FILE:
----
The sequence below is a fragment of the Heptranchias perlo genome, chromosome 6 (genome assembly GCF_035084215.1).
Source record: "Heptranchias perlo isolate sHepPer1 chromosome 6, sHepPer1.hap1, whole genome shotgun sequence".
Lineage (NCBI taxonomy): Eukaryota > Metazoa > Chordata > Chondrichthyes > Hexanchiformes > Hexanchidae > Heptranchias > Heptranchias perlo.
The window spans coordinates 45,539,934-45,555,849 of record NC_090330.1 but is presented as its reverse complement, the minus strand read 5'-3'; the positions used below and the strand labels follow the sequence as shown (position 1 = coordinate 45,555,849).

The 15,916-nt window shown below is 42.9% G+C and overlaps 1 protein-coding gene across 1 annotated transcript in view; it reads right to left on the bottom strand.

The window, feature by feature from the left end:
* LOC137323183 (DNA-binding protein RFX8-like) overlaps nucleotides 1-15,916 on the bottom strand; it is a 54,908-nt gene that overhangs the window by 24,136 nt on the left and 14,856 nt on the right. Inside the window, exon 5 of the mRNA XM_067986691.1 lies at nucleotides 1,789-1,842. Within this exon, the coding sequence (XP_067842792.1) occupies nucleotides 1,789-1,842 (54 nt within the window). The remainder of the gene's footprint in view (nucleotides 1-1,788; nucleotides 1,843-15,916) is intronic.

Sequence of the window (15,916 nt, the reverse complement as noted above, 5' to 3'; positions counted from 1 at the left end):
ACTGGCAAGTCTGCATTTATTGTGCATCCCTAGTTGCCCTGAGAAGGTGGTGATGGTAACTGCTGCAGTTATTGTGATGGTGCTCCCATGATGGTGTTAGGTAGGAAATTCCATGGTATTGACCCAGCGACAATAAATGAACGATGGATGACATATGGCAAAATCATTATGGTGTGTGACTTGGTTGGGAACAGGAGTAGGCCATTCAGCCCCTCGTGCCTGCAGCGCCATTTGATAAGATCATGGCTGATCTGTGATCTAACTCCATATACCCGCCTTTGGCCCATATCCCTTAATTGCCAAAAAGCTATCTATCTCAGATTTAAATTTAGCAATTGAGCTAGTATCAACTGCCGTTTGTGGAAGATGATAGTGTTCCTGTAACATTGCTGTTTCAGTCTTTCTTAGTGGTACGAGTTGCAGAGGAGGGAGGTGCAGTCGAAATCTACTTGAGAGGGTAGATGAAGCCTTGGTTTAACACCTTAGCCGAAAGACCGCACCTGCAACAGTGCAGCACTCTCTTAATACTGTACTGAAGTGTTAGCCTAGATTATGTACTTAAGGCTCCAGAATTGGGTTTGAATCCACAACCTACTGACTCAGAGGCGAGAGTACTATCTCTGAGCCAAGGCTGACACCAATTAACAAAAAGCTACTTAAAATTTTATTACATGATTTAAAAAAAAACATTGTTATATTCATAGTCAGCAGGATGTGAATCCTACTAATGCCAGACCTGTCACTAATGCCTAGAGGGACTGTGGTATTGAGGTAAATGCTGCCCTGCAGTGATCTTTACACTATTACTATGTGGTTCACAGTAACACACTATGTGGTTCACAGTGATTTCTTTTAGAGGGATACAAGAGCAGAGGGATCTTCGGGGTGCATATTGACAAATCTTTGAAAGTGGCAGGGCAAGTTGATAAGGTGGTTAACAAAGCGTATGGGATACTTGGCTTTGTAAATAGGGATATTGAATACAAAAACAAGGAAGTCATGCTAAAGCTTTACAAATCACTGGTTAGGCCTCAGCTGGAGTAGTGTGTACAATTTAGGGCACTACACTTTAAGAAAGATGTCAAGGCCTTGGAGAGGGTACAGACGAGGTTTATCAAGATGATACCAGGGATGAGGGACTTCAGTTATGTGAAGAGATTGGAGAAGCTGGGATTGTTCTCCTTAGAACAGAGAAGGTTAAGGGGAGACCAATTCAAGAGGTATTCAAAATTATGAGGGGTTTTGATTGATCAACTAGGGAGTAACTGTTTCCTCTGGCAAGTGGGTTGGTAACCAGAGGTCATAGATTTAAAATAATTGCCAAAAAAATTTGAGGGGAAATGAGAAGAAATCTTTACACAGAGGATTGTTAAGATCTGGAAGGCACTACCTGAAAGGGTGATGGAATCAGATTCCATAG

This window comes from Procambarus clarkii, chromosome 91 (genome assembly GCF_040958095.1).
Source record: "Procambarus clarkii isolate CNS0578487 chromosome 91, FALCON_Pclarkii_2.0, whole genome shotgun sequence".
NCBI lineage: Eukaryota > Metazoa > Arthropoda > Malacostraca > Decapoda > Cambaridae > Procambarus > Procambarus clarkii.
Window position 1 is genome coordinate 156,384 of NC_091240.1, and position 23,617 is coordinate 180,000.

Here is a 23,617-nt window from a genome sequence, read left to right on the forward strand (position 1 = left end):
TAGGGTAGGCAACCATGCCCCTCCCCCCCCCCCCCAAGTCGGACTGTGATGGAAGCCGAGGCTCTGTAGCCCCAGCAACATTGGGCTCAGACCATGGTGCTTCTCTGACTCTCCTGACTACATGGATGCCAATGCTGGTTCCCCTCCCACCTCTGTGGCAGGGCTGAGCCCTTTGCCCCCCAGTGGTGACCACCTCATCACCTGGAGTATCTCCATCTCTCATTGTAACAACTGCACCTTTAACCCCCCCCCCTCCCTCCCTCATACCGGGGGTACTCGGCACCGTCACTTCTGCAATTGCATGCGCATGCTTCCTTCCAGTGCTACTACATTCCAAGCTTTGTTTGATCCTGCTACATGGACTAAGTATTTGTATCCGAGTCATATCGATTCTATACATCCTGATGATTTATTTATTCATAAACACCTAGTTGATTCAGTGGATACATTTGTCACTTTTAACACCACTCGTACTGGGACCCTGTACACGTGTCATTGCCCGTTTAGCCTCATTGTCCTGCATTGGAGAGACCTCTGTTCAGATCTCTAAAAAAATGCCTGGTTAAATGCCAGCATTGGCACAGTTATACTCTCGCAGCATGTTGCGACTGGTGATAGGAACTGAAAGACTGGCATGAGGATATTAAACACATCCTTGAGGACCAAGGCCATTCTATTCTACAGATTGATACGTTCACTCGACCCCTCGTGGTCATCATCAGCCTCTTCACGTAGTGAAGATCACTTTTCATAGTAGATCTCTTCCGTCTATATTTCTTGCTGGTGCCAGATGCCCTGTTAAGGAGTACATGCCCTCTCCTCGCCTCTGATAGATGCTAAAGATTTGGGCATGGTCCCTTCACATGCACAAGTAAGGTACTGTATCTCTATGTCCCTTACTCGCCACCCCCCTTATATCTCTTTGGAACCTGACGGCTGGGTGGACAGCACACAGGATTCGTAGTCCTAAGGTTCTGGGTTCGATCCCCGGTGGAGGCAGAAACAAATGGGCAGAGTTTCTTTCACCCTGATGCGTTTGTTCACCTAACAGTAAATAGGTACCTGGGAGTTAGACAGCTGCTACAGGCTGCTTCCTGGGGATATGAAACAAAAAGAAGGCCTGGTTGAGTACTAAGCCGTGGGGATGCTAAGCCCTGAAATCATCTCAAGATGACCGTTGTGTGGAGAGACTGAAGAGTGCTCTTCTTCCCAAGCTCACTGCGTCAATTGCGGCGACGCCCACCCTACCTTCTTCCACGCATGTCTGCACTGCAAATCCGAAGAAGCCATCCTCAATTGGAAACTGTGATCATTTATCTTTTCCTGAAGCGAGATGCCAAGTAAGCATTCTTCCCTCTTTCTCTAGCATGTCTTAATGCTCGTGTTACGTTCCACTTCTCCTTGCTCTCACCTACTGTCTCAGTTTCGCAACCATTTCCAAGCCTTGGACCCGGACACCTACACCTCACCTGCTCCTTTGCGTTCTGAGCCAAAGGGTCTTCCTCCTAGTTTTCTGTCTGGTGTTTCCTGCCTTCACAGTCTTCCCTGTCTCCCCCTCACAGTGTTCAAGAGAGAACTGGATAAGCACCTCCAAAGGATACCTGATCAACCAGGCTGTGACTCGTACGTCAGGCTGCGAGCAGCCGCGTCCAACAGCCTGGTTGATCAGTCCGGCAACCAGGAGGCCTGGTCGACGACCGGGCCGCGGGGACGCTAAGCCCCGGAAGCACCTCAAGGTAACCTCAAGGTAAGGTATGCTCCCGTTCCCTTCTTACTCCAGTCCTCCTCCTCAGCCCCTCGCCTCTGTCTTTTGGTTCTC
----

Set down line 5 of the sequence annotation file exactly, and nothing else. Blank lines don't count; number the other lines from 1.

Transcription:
The 15,916-nt window shown below is 42.9% G+C and overlaps 1 protein-coding gene across 1 annotated transcript in view; it reads right to left on the bottom strand.